Some Aspects Of Quantum Theory

quantum theory

A new freely downloadable book

I would like to announce the publication of a book entitled “Some Aspects of Quantum Theory”. The book may be downloaded and circulated free of charge from the following link:

What readers may expect to find in the book

I hope that this book will be of interest to students and researchers in mathematics, physics and theoretical chemistry. The first chapters can be read with ease by anyone with a knowledge of calculus and differential equations. However, some later chapters, and most of the appendices, are more demanding. Many of the initial chapters deal with the way in which quantum theory is able to explain chemical bonding, the periodic table, and much else in chemistry.

Chapter 10 deals with resonance energy transfer and especially with the relativistic treatment of this phenomenon. My fascination with this topic dates back to my Ph.D. thesis work in the early 1960’s at Imperial College, which was then a part of the University of London. I had previously been working at the laboratory of Prof. Albert Szent-Györgyi and the Marine Biological Laboratory at Woods Hole, Massachusetts.

The problem on which we had been working was a quantum mechanical treatment of the primary process in photosynthesis, where a photon is absorbed, and its energy stabilized. Resonance energy transfer plays a large role in this process. When I started my Ph.D. work in London, I decided to see whether relativistic corrections made a difference

My calculations showed that while the usual non-relativistic treatment leads to transition probabilities that fall off as the 6th power of the separation, the calculated relativistic transition probabilities had a long-range component that fell off as the separation squared. Thus,if we imagine a very large sphere around an excited atom of molecule, the probability that the excitation energy will be transferred to one or another of the acceptors is independent of the size of the sphere! Is this a process that competes with spontaneous photon emission? Or is it an alternative way of treating the joint process of emission and absorption?

Today, sixty years later, I continue to be fascinated by this question. In Chapter 10 experiments are proposed which could demonstrate that resonance energy transfer over macroscopic distance is possible. I am grateful to my son, Associate Professor James Emil Avery of the Niels Bohr Institute, University of Copenhagen, for his help and advice. He deserves to be listed as co-author of this book. However, I don’t want him to be blamed for the book’s shortcomings, for example, in case the discussion section of Chapter 10 is seen to be too speculative.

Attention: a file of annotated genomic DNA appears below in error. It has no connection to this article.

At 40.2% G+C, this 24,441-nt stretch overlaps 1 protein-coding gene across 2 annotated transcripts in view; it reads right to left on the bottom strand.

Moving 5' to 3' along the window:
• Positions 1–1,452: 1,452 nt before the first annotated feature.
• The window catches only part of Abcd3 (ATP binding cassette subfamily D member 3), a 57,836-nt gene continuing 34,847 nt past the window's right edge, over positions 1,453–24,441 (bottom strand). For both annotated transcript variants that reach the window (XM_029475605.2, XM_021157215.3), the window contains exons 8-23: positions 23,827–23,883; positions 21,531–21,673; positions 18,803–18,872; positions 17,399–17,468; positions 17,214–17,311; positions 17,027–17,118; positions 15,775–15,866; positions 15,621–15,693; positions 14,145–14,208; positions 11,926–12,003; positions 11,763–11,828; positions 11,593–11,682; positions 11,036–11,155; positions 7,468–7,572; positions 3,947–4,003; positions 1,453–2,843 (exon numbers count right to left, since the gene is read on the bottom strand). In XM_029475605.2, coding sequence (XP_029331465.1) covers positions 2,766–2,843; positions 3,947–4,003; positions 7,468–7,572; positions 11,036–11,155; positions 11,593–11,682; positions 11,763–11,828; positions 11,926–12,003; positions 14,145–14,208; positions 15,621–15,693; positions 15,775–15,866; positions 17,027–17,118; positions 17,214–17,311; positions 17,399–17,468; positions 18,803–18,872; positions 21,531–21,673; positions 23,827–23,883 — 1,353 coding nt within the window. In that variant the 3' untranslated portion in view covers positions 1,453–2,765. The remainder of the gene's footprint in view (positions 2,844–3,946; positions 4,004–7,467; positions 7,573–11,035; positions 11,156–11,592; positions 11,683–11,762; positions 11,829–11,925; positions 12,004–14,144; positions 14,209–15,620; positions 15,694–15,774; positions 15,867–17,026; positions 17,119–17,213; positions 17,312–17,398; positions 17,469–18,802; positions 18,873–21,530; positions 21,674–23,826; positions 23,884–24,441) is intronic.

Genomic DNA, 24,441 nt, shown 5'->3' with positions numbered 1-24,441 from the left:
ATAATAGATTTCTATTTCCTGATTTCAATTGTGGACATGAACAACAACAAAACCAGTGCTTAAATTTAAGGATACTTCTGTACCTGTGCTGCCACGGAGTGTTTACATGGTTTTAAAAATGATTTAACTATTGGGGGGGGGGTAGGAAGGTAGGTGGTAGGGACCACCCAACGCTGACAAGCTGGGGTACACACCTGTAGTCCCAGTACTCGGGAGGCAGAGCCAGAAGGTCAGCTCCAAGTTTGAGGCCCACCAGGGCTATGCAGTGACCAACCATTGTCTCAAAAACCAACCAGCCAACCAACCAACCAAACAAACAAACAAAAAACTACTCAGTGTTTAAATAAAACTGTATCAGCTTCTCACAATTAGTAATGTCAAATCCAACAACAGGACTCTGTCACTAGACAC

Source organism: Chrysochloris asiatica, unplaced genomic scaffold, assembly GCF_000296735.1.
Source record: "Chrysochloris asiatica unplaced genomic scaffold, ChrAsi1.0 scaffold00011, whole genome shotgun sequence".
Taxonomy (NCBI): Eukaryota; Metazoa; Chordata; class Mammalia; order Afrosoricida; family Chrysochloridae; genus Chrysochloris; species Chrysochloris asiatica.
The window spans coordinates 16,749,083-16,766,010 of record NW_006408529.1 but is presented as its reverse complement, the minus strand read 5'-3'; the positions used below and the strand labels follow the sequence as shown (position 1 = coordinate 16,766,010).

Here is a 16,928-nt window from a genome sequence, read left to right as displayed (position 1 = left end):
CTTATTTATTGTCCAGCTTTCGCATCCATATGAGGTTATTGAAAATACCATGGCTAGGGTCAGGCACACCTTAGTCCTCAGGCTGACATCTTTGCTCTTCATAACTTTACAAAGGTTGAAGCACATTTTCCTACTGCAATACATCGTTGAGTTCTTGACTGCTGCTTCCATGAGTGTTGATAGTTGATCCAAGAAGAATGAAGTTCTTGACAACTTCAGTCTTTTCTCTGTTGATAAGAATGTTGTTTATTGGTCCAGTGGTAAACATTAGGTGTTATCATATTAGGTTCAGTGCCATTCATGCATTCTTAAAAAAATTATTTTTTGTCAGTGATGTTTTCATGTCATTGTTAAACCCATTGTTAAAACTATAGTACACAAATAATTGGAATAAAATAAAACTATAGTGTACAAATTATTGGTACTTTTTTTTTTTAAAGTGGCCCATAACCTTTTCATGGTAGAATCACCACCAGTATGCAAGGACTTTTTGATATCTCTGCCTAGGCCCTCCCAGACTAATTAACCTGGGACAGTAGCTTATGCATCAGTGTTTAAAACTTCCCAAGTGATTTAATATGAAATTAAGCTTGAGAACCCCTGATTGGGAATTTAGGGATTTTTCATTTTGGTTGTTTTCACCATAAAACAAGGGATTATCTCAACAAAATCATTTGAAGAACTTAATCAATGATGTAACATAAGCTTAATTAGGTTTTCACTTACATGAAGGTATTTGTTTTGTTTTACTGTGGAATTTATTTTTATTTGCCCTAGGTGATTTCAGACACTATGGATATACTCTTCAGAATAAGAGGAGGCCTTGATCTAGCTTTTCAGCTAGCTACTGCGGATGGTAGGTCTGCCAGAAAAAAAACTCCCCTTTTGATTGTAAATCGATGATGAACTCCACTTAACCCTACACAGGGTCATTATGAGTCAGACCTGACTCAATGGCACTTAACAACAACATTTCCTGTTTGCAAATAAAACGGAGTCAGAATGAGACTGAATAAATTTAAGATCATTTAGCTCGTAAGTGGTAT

Besides the usual topics, the book also focuses on some aspects of quantum theory that have been of special interest to myself and to my son, James. Among these special areas of interest is the use of 4-dimensional hyperspherical harmonics in reciprocal-space quantum chemistry. We share this interest with Professor Vincenzo Aquilanti and his group at the University of Perugia in Italy.

Both James and I have made numerous research visits to Perugia, where we have enjoyed both the wonderful hospitality and great mathematical knowledge of Prof. Aquilanti and his co-workers.

My interest in many-dimensional spaces brought me into contact with Professor Dudley R. Herschbach of Harvard University. I have been privileged to visit his brilliant research group many times, and to work closely with Prof. Herschbach and his colleagues for many years.

In conclusion, let me say that I hope that many readers will enjoy the first chapters of the book, and that the later chapters and appendices will also be useful to specialists.

John Scales Avery is a theoretical chemist at the University of Copenhagen. He is noted for his books and research publications in quantum chemistry, thermodynamics, evolution, and history of science. His 2003 book Information Theory and Evolution set forth the view that the phenomenon of life, including its origin, evolution, as well as human cultural evolution, has its background situated in the fields of thermodynamics, statistical mechanics, and information theory. Since 1990 he has been the Chairman of the Danish National Group of Pugwash Conferences on Science and World Affairs. Between 2004 and 2015 he also served as Chairman of the Danish Peace Academy. He founded the Journal of Bioenergetics and Biomembranes, and was for many years its Managing Editor. He also served as Technical Advisor to the World Health Organization, Regional Office for Europe (19881997). He can be reached at [email protected]. To know more about his works visit this link.



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